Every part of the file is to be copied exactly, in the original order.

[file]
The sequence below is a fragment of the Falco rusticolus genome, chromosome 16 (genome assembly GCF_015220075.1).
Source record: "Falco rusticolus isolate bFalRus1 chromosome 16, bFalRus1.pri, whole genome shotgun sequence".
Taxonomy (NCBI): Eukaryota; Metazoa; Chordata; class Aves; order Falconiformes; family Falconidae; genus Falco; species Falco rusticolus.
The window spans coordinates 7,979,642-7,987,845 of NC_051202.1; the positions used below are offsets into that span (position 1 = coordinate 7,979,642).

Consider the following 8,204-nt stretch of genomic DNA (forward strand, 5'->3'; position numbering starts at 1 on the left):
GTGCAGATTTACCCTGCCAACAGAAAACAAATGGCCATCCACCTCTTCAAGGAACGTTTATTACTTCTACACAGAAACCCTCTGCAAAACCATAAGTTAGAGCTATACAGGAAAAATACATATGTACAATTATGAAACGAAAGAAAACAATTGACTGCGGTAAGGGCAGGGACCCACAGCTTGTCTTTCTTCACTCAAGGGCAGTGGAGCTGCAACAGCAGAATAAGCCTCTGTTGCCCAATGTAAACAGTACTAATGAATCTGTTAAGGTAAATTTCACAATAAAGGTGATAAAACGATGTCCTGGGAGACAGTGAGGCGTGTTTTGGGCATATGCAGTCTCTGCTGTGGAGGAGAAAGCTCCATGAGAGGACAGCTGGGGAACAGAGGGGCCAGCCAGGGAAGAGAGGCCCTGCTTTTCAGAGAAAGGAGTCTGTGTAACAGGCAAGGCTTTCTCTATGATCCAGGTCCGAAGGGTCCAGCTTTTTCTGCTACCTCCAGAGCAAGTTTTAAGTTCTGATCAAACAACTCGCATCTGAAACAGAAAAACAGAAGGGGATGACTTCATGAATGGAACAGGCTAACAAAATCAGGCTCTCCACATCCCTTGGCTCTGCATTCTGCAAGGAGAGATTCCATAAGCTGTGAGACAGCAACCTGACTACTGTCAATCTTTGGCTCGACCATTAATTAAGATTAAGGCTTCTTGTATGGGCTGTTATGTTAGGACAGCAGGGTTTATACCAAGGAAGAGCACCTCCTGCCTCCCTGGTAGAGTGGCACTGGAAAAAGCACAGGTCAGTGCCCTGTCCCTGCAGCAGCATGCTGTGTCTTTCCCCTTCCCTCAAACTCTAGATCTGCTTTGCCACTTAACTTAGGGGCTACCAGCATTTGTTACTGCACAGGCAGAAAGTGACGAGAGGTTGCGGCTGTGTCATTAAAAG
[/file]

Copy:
The sequence below is a fragment of the Falco rusticolus genome, chromosome 16 (genome assembly GCF_015220075.1).
Source record: "Falco rusticolus isolate bFalRus1 chromosome 16, bFalRus1.pri, whole genome shotgun sequence".
Taxonomy (NCBI): Eukaryota; Metazoa; Chordata; class Aves; order Falconiformes; family Falconidae; genus Falco; species Falco rusticolus.
The window spans coordinates 7,979,642-7,987,845 of NC_051202.1; the positions used below are offsets into that span (position 1 = coordinate 7,979,642).

Consider the following 8,204-nt stretch of genomic DNA (forward strand, 5'->3'; position numbering starts at 1 on the left):
GTGCAGATTTACCCTGCCAACAGAAAACAAATGGCCATCCACCTCTTCAAGGAACGTTTATTACTTCTACACAGAAACCCTCTGCAAAACCATAAGTTAGAGCTATACAGGAAAAATACATATGTACAATTATGAAACGAAAGAAAACAATTGACTGCGGTAAGGGCAGGGACCCACAGCTTGTCTTTCTTCACTCAAGGGCAGTGGAGCTGCAACAGCAGAATAAGCCTCTGTTGCCCAATGTAAACAGTACTAATGAATCTGTTAAGGTAAATTTCACAATAAAGGTGATAAAACGATGTCCTGGGAGACAGTGAGGCGTGTTTTGGGCATATGCAGTCTCTGCTGTGGAGGAGAAAGCTCCATGAGAGGACAGCTGGGGAACAGAGGGGCCAGCCAGGGAAGAGAGGCCCTGCTTTTCAGAGAAAGGAGTCTGTGTAACAGGCAAGGCTTTCTCTATGATCCAGGTCCGAAGGGTCCAGCTTTTTCTGCTACCTCCAGAGCAAGTTTTAAGTTCTGATCAAACAACTCGCATCTGAAACAGAAAAACAGAAGGGGATGACTTCATGAATGGAACAGGCTAACAAAATCAGGCTCTCCACATCCCTTGGCTCTGCATTCTGCAAGGAGAGATTCCATAAGCTGTGAGACAGCAACCTGACTACTGTCAATCTTTGGCTCGACCATTAATTAAGATTAAGGCTTCTTGTATGGGCTGTTATGTTAGGACAGCAGGGTTTATACCAAGGAAGAGCACCTCCTGCCTCCCTGGTAGAGTGGCACTGGAAAAAGCACAGGTCAGTGCCCTGTCCCTGCAGCAGCATGCTGTGTCTTTCCCCTTCCCTCAAACTCTAGATCTGCTTTGCCACTTAACTTAGGGGCTACCAGCATTTGTTACTGCACAGGCAGAAAGTGACGAGAGGTTGCGGCTGTGTCATTAAAAG